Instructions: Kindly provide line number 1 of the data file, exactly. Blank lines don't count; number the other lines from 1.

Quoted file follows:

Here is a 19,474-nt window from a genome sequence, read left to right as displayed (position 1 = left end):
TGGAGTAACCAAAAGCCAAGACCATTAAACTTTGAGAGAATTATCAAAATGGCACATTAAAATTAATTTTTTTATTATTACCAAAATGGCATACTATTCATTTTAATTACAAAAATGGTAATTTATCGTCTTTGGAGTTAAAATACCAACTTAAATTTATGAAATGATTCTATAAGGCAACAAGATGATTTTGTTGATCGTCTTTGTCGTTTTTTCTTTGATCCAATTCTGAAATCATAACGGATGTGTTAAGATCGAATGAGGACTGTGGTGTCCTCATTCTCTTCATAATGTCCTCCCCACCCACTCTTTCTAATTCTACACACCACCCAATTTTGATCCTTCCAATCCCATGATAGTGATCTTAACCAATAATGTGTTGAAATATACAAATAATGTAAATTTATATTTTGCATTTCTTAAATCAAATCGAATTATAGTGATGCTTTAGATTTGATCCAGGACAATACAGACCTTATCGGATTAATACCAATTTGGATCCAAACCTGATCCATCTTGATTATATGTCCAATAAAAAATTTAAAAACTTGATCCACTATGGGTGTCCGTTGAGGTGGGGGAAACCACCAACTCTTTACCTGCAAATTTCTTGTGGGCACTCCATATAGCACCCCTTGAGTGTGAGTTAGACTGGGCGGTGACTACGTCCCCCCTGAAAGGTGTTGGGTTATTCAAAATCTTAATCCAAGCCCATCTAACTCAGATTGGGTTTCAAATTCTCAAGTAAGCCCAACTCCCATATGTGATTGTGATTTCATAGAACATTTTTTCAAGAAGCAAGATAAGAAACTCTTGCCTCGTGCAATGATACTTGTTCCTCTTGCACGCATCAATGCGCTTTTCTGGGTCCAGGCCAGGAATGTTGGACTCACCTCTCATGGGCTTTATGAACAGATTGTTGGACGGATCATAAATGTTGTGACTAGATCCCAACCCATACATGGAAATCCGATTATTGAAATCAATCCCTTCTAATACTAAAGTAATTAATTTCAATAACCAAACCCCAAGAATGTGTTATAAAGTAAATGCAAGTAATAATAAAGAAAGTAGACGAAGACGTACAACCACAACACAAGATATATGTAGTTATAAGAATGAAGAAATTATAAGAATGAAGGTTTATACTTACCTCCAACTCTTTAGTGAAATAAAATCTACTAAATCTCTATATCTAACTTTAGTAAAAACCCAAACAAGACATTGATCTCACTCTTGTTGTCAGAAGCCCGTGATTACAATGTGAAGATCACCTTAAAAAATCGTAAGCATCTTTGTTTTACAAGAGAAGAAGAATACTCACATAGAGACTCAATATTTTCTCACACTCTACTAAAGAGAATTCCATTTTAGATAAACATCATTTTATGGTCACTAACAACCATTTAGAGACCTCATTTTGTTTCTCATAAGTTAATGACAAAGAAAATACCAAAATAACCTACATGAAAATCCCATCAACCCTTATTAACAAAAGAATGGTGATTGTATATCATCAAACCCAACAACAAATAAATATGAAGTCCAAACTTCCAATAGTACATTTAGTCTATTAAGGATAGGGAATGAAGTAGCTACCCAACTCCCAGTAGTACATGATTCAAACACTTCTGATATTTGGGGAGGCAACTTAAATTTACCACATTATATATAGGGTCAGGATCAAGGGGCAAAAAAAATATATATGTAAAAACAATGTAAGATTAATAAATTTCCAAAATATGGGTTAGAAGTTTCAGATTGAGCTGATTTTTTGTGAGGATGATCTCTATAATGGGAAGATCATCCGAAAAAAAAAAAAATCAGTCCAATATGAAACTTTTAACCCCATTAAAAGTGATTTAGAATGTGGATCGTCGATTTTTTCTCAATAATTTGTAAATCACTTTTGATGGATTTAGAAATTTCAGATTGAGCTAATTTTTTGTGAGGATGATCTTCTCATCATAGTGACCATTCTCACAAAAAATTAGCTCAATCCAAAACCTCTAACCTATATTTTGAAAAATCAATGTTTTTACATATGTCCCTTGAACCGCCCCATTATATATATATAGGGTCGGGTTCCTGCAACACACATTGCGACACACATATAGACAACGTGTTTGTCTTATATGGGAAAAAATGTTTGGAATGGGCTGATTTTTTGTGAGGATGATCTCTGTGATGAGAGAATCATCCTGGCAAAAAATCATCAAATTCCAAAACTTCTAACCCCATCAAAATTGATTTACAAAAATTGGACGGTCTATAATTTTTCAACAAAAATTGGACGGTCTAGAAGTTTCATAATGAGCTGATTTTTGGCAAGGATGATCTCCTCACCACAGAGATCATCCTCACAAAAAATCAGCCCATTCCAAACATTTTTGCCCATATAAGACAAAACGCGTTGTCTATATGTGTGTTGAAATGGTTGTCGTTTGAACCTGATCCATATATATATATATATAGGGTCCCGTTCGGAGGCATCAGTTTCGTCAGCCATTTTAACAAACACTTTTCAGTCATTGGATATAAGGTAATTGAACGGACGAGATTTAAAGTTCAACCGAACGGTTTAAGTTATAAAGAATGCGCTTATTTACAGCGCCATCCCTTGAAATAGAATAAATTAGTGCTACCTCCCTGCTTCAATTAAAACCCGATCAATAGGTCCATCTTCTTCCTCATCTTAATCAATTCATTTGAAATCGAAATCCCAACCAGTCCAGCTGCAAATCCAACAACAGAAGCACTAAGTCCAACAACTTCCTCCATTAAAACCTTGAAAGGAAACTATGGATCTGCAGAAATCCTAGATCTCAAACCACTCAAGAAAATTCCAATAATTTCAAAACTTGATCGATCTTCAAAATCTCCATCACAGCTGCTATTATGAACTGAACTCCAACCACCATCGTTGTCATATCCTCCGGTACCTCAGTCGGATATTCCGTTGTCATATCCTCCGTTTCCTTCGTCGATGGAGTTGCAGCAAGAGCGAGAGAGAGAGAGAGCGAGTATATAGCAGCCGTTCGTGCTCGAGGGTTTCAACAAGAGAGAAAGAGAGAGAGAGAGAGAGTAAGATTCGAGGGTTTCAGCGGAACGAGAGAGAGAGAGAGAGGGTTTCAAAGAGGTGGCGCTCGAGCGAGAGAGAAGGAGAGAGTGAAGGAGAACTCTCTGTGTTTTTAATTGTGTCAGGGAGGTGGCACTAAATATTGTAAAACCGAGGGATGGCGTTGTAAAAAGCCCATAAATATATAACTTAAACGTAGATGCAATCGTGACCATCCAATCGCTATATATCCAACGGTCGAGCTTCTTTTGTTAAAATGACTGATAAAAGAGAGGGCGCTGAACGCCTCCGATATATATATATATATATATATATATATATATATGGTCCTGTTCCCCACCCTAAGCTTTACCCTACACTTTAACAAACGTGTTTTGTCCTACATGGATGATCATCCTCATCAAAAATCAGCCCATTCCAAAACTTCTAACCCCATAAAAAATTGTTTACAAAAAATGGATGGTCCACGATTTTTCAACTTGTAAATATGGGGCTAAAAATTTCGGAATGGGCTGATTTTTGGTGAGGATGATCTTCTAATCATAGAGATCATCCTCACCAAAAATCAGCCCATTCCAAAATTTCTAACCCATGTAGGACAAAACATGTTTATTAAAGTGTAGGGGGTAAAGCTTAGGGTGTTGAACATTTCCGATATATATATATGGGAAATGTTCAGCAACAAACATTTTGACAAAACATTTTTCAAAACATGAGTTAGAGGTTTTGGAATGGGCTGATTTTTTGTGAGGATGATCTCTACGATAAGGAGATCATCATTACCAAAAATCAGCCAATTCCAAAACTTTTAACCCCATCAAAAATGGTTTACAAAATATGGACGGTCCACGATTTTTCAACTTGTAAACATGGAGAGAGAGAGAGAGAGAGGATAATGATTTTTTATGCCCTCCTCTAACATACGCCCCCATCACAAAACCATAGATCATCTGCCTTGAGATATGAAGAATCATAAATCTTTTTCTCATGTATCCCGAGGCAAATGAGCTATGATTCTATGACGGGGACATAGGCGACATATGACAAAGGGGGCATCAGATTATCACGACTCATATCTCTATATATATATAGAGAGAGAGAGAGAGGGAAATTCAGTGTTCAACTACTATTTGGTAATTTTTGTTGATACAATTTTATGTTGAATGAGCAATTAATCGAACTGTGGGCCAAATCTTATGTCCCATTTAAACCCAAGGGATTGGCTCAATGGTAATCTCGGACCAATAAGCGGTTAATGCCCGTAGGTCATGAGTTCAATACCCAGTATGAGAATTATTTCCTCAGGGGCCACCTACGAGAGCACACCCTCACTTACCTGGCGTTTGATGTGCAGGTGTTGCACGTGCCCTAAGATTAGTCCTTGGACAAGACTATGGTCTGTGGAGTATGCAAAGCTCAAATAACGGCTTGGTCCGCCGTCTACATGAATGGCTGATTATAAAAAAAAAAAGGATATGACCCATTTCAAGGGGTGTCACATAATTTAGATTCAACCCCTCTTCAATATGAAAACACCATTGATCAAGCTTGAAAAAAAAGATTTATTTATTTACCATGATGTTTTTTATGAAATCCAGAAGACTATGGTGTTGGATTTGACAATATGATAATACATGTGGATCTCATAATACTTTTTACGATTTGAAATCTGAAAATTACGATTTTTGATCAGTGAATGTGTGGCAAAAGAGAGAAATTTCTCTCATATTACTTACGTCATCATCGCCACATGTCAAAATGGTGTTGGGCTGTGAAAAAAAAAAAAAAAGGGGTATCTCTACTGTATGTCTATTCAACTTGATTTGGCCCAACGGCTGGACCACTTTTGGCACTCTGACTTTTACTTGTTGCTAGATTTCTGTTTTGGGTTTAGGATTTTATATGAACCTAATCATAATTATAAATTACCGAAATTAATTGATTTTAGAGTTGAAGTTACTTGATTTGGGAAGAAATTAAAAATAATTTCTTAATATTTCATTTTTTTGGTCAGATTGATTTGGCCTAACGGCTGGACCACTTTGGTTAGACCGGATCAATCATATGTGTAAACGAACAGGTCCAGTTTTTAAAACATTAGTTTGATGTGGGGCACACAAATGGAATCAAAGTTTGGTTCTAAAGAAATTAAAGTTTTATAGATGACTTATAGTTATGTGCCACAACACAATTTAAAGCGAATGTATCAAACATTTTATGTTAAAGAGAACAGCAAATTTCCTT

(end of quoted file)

Here is a 19,474-nt window from a genome sequence, read left to right as displayed (position 1 = left end):